How to Monitor the International Space Station's New Repeater
In this episode, Phil shares what you need to know to tune into the ISS and other satellites passing overhead. Learn what equipment and software can help you, where to find the frequencies you’ll need, and how to know when the ISS will be passing over your location.
What You Will Learn in This Week's Podcast:
- The ISS just launched a new amateur radio cross-band repeater.
- You’ll need a HAM radio license for your country in order to transmit on the repeater.
- No license is required to monitor the repeater
- The repeater is installed on the Columbus Module of the ISS
- The repeater is part of the IORS (Inter-Operable Radio System).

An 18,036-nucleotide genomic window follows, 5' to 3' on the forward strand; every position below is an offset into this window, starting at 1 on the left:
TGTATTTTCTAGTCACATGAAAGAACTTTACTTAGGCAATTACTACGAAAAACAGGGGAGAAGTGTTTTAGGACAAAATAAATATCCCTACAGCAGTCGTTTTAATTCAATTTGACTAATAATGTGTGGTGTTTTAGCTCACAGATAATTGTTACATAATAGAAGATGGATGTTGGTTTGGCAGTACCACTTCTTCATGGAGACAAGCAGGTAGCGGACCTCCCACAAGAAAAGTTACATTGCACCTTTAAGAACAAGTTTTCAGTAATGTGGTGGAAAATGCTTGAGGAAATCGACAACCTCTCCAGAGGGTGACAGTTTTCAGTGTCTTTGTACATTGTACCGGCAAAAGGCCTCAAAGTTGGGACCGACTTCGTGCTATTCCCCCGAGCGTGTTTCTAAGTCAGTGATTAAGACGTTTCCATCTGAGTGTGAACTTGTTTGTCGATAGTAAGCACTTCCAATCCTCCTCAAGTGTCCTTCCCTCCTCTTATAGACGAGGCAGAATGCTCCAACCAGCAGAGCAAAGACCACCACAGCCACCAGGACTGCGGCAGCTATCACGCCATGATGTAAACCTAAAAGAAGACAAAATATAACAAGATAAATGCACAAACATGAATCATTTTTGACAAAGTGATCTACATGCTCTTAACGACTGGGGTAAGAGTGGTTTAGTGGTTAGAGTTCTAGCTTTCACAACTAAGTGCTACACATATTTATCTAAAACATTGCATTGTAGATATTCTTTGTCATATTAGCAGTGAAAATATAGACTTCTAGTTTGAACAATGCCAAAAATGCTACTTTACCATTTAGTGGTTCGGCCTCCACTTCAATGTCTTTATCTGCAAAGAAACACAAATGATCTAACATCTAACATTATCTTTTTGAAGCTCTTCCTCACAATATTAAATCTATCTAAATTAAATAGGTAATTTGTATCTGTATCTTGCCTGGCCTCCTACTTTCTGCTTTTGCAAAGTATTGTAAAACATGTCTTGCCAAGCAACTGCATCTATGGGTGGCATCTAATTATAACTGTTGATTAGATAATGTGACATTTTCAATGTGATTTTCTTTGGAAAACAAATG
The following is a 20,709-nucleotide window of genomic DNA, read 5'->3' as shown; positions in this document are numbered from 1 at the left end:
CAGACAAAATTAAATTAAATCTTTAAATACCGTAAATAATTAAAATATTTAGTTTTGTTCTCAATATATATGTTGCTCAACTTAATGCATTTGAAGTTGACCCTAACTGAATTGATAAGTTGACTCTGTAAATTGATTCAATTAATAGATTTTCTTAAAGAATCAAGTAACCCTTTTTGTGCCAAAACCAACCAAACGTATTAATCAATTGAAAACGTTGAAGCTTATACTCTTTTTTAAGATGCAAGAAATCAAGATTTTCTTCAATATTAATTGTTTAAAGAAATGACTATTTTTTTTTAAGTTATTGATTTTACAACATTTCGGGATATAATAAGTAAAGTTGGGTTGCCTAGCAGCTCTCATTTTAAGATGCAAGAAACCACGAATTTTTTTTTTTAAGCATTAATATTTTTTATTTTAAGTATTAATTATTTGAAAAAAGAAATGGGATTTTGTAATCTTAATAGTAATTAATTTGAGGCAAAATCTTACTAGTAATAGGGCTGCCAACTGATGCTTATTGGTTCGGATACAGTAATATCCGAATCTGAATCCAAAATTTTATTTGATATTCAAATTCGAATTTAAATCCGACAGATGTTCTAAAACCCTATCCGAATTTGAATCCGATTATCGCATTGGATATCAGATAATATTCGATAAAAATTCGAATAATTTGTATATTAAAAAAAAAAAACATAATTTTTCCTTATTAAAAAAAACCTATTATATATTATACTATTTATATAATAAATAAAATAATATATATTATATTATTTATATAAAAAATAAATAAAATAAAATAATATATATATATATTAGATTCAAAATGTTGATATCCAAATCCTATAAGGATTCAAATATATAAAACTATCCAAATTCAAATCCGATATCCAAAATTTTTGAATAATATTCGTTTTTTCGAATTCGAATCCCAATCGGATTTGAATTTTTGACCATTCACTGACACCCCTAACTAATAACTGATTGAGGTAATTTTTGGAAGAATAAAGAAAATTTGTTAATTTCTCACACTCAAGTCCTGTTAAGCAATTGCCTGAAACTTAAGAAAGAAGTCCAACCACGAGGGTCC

- In order to receive the ISS, you'll need to be aware of the doppler effect.
- In the doppler effect, you'll need to tune to a higher frequency as the ISS approaches you and a lower frequency as it moves away from you.
- Any scanner on the market can receive the ISS' new repeater.
- A directional antenna will be best but you can use a fixed antenna too.
- My favorite mode from the ISS is SSTV.
- SSTV is Slow Scan TV, where an image is transmitted over about 30 seconds to your computer.
- Sometimes the ISS has short communications with local schools, which you can hear if it’s happening near you.
- You can find the frequencies at ARISS.org.
- To see when the ISS will pass over you, go to Heavens Above or N2YO and enter your location.
- If you’re on a PC, download the Orbitron satellite tracker software to your computer.
- Orbitron will also tell you the drift frequency of the satellite.
- If you connect your radio to your computer, you can set Orbitron to automatically adjust the drift on your radio.
- If you use Mac or Linux, download gpredict.
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